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Saint Martha’s partners with priests to encourage conversation, resource sharing about domestic violence

Talking about domestic violence in church settings is the first step, executive director says

Saint Martha’s is collaborating with parishes throughout the archdiocese in a new way to encourage conversations about domestic violence.

Saint Martha’s, a ministry of Catholic Charities of the Archdiocese of St. Louis that provides shelter, resources and care for women and children experiencing domestic violence, has developed “Toward Healing: A manual for supporting women and ending domestic violence” as a guide for priests and others in parishes.

The manual begins with educational information, including what domestic violence is, types of abuse and potential obstacles to leaving abusive relationships.

It also includes things to do or say — and things not to do or say — when helping a victim of domestic violence or speaking with an abuser; resources about leaving abusive relationships, including guidance on safety planning; and pastoral resources including prayers for the faithful and a sample homily addressing domestic violence.

The Saint Martha’s team drew inspiration from the Archdiocese of Chicago’s Domestic Violence Outreach while developing the manual, said executive director Jessica Woolbright. She recalled a conversation with a Chicago priest, who said that he often hears fellow priests say that women don’t come to them asking for help.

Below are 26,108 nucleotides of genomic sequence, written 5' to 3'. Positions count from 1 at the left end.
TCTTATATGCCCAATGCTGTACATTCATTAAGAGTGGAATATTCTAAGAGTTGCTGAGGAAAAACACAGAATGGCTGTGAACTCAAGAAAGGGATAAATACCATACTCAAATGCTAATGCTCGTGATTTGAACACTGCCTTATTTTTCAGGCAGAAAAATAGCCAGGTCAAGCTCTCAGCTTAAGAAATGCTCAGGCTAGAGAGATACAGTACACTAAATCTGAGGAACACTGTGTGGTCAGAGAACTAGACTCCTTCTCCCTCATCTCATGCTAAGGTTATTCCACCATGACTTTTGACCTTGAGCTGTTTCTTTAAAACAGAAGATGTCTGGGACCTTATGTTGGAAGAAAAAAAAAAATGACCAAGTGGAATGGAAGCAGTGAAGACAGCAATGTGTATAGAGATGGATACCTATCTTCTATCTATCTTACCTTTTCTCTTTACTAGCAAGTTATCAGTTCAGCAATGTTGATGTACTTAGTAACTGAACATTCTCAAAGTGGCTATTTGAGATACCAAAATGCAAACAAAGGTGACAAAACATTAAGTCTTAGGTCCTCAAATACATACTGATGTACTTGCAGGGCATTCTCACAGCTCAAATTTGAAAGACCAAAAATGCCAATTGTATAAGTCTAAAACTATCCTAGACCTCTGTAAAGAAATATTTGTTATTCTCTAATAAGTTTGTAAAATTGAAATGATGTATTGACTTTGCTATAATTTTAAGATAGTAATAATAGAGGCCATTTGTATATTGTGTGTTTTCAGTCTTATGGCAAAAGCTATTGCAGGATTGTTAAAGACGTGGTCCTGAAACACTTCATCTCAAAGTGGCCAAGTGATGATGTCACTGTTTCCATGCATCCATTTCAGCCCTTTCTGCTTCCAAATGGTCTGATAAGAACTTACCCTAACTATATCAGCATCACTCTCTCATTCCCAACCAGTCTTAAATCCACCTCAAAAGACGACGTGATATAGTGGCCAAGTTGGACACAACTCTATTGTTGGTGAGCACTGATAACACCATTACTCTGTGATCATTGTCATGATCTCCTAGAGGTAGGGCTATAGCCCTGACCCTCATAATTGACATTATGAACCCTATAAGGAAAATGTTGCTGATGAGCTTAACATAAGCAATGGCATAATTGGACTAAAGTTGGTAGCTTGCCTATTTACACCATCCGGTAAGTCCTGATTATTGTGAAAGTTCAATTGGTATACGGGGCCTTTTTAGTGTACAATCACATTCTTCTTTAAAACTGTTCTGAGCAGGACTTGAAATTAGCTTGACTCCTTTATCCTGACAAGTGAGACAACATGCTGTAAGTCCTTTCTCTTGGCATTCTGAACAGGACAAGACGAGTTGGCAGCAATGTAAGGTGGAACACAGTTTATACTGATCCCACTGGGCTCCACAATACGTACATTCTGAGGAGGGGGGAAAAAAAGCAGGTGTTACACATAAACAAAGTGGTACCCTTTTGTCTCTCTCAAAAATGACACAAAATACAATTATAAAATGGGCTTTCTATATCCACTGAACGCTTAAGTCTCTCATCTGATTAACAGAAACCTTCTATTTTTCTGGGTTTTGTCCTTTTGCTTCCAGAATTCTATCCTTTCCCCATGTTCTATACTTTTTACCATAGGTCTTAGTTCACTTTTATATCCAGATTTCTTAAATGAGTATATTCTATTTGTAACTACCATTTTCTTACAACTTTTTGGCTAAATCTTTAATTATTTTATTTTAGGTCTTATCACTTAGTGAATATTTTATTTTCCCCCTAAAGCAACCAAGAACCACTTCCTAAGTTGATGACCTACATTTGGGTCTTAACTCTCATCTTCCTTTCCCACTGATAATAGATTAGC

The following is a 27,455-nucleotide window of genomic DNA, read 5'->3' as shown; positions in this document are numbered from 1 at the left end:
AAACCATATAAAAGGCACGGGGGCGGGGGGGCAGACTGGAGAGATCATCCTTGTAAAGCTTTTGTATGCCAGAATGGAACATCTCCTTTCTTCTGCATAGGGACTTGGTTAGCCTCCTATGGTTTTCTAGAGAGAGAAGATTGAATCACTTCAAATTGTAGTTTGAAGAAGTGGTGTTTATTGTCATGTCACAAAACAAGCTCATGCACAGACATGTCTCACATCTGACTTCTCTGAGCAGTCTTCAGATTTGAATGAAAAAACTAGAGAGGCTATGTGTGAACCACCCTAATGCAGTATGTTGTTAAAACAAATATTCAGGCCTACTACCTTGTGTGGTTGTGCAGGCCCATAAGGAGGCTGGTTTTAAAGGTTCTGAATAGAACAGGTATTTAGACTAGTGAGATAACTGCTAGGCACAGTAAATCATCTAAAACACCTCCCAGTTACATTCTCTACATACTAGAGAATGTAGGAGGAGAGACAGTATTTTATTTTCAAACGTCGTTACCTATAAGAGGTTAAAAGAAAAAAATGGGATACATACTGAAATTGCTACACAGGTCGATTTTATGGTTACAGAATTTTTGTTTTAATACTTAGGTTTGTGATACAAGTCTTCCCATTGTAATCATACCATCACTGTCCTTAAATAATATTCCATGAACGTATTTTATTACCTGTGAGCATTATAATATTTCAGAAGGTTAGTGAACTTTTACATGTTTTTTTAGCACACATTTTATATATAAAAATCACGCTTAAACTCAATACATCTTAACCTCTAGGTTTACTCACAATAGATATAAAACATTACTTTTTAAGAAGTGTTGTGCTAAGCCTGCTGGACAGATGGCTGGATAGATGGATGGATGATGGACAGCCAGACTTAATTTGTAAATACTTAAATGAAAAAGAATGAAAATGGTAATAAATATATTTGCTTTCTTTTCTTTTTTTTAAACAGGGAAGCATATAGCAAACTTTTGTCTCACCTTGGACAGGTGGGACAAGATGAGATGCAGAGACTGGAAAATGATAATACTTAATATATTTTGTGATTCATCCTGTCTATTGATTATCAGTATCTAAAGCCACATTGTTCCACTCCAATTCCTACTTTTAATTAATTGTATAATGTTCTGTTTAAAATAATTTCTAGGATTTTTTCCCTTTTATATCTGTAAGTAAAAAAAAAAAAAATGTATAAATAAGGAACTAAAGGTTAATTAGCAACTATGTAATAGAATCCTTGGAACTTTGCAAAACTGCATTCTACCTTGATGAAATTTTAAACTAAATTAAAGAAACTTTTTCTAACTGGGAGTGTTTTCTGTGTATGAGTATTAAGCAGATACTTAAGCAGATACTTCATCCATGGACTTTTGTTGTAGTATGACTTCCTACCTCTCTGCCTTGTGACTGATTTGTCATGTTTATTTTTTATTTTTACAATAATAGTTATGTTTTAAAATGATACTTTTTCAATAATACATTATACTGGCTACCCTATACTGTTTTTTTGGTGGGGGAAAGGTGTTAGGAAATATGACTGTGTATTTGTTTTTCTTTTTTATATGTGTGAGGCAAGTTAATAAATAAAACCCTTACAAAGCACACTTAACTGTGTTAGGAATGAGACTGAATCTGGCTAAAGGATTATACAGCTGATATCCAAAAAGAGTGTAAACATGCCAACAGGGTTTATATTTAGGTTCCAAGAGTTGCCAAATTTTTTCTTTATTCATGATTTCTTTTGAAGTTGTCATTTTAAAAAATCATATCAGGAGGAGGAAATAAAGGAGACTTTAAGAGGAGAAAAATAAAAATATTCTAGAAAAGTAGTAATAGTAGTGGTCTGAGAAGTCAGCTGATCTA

“His first question to them is: How often are you talking about (domestic violence)? Because if you’re not talking about it in the normal course of Sundays and ministries and as a Church community, women aren’t going to think it’s safe and OK to come to you,” Woolbright said.

“His idea was the minute you start talking about it, people will reach out. So I think the first thing is talking about it, having a petition, having a homily, whatever it might be — having a bulletin announcement about domestic violence, even if it’s nothing more than saying Saint Martha’s is available,” she continued. “I really believe that violence thrives in silence, so when we bring it out and start talking about it, we can increase awareness and access to resources for everybody.”

A copy of the manual has been sent to every parish in the archdiocese, along with a stack of cards listing domestic violence resources in each county and Saint Martha’s prayer cards. Also included are stickers with a simple message and Saint Martha’s contact information, which each parish is asked to place on stall doors or mirrors in the church restrooms.

“Anything we can do to show somebody that you’re not alone,” Woolbright said. “If this was only happening to you, we wouldn’t have to put stickers on the back of bathroom doors. It’s happening everywhere.”

In a letter to priests sent with the manuals, Archbishop Mitchell T. Rozanski encouraged them to make use of the materials to educate themselves about domestic violence and the resources available, noting that reports of domestic violence cases in the state of Missouri have tripled since the COVID-19 pandemic began in 2020.